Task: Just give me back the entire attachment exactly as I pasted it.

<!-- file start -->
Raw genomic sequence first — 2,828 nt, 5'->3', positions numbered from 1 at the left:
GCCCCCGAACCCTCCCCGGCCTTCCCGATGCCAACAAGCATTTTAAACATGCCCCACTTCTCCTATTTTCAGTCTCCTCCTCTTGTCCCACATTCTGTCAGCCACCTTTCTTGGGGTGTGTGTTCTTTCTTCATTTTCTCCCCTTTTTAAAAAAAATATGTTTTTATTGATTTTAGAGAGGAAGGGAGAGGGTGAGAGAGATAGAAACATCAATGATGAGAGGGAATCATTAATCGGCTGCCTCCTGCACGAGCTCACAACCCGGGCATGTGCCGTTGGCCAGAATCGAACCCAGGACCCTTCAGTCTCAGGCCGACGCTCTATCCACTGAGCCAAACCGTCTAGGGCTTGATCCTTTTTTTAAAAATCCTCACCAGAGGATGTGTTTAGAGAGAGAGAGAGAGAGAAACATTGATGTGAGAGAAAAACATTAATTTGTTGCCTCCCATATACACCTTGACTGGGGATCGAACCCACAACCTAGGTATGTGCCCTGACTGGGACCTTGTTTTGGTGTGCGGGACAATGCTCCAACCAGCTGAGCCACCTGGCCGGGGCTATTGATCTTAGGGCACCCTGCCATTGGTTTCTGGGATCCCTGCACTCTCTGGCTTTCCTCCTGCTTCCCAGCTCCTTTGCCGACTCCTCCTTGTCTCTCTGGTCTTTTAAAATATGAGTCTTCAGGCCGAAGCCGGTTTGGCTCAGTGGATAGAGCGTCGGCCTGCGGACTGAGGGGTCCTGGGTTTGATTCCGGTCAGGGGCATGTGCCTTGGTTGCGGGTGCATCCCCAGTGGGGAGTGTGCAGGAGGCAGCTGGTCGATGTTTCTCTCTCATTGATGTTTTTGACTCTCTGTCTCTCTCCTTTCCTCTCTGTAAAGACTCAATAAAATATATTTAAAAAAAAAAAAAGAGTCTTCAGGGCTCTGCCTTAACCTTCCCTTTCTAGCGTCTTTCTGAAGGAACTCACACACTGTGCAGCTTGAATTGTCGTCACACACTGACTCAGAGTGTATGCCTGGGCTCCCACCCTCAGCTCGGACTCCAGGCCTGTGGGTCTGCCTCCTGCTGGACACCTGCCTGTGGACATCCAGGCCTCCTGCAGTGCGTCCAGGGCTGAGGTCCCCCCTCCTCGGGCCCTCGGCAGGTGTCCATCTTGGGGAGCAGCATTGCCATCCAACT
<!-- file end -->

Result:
Raw genomic sequence first — 2,828 nt, 5'->3', positions numbered from 1 at the left:
GCCCCCGAACCCTCCCCGGCCTTCCCGATGCCAACAAGCATTTTAAACATGCCCCACTTCTCCTATTTTCAGTCTCCTCCTCTTGTCCCACATTCTGTCAGCCACCTTTCTTGGGGTGTGTGTTCTTTCTTCATTTTCTCCCCTTTTTAAAAAAAATATGTTTTTATTGATTTTAGAGAGGAAGGGAGAGGGTGAGAGAGATAGAAACATCAATGATGAGAGGGAATCATTAATCGGCTGCCTCCTGCACGAGCTCACAACCCGGGCATGTGCCGTTGGCCAGAATCGAACCCAGGACCCTTCAGTCTCAGGCCGACGCTCTATCCACTGAGCCAAACCGTCTAGGGCTTGATCCTTTTTTTAAAAATCCTCACCAGAGGATGTGTTTAGAGAGAGAGAGAGAGAGAAACATTGATGTGAGAGAAAAACATTAATTTGTTGCCTCCCATATACACCTTGACTGGGGATCGAACCCACAACCTAGGTATGTGCCCTGACTGGGACCTTGTTTTGGTGTGCGGGACAATGCTCCAACCAGCTGAGCCACCTGGCCGGGGCTATTGATCTTAGGGCACCCTGCCATTGGTTTCTGGGATCCCTGCACTCTCTGGCTTTCCTCCTGCTTCCCAGCTCCTTTGCCGACTCCTCCTTGTCTCTCTGGTCTTTTAAAATATGAGTCTTCAGGCCGAAGCCGGTTTGGCTCAGTGGATAGAGCGTCGGCCTGCGGACTGAGGGGTCCTGGGTTTGATTCCGGTCAGGGGCATGTGCCTTGGTTGCGGGTGCATCCCCAGTGGGGAGTGTGCAGGAGGCAGCTGGTCGATGTTTCTCTCTCATTGATGTTTTTGACTCTCTGTCTCTCTCCTTTCCTCTCTGTAAAGACTCAATAAAATATATTTAAAAAAAAAAAAAGAGTCTTCAGGGCTCTGCCTTAACCTTCCCTTTCTAGCGTCTTTCTGAAGGAACTCACACACTGTGCAGCTTGAATTGTCGTCACACACTGACTCAGAGTGTATGCCTGGGCTCCCACCCTCAGCTCGGACTCCAGGCCTGTGGGTCTGCCTCCTGCTGGACACCTGCCTGTGGACATCCAGGCCTCCTGCAGTGCGTCCAGGGCTGAGGTCCCCCCTCCTCGGGCCCTCGGCAGGTGTCCATCTTGGGGAGCAGCATTGCCATCCAACT